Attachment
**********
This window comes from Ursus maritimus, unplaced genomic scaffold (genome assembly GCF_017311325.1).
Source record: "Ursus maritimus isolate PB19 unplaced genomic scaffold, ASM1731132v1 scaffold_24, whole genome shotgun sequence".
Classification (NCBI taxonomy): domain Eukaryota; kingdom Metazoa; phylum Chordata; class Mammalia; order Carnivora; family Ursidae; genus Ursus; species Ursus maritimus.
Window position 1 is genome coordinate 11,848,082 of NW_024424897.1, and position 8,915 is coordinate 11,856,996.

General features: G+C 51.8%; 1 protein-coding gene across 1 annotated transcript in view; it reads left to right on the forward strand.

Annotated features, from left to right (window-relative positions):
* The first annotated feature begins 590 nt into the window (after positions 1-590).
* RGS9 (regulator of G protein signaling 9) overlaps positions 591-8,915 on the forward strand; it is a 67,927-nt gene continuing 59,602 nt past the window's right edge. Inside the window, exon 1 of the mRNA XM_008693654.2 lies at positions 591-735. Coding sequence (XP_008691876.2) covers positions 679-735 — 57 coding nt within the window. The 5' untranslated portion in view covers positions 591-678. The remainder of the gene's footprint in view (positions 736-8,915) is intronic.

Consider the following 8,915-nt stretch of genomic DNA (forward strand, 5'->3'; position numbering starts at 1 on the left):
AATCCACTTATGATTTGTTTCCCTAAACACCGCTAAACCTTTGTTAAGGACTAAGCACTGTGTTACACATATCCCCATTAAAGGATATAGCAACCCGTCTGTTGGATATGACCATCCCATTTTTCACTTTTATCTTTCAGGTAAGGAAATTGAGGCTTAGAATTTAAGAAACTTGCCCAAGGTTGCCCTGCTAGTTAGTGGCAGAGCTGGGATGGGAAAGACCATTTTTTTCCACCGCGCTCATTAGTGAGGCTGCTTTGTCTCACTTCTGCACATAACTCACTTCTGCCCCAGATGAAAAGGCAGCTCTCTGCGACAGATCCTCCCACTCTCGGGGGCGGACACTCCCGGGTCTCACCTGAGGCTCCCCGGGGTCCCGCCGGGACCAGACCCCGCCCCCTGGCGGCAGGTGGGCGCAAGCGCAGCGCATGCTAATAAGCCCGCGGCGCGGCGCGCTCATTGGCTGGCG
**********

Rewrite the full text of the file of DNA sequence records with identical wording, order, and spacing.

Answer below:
This window comes from Ursus maritimus, unplaced genomic scaffold (genome assembly GCF_017311325.1).
Source record: "Ursus maritimus isolate PB19 unplaced genomic scaffold, ASM1731132v1 scaffold_24, whole genome shotgun sequence".
Classification (NCBI taxonomy): domain Eukaryota; kingdom Metazoa; phylum Chordata; class Mammalia; order Carnivora; family Ursidae; genus Ursus; species Ursus maritimus.
Window position 1 is genome coordinate 11,848,082 of NW_024424897.1, and position 8,915 is coordinate 11,856,996.

General features: G+C 51.8%; 1 protein-coding gene across 1 annotated transcript in view; it reads left to right on the forward strand.

Annotated features, from left to right (window-relative positions):
* The first annotated feature begins 590 nt into the window (after positions 1-590).
* RGS9 (regulator of G protein signaling 9) overlaps positions 591-8,915 on the forward strand; it is a 67,927-nt gene continuing 59,602 nt past the window's right edge. Inside the window, exon 1 of the mRNA XM_008693654.2 lies at positions 591-735. Coding sequence (XP_008691876.2) covers positions 679-735 — 57 coding nt within the window. The 5' untranslated portion in view covers positions 591-678. The remainder of the gene's footprint in view (positions 736-8,915) is intronic.

Consider the following 8,915-nt stretch of genomic DNA (forward strand, 5'->3'; position numbering starts at 1 on the left):
AATCCACTTATGATTTGTTTCCCTAAACACCGCTAAACCTTTGTTAAGGACTAAGCACTGTGTTACACATATCCCCATTAAAGGATATAGCAACCCGTCTGTTGGATATGACCATCCCATTTTTCACTTTTATCTTTCAGGTAAGGAAATTGAGGCTTAGAATTTAAGAAACTTGCCCAAGGTTGCCCTGCTAGTTAGTGGCAGAGCTGGGATGGGAAAGACCATTTTTTTCCACCGCGCTCATTAGTGAGGCTGCTTTGTCTCACTTCTGCACATAACTCACTTCTGCCCCAGATGAAAAGGCAGCTCTCTGCGACAGATCCTCCCACTCTCGGGGGCGGACACTCCCGGGTCTCACCTGAGGCTCCCCGGGGTCCCGCCGGGACCAGACCCCGCCCCCTGGCGGCAGGTGGGCGCAAGCGCAGCGCATGCTAATAAGCCCGCGGCGCGGCGCGCTCATTGGCTGGCG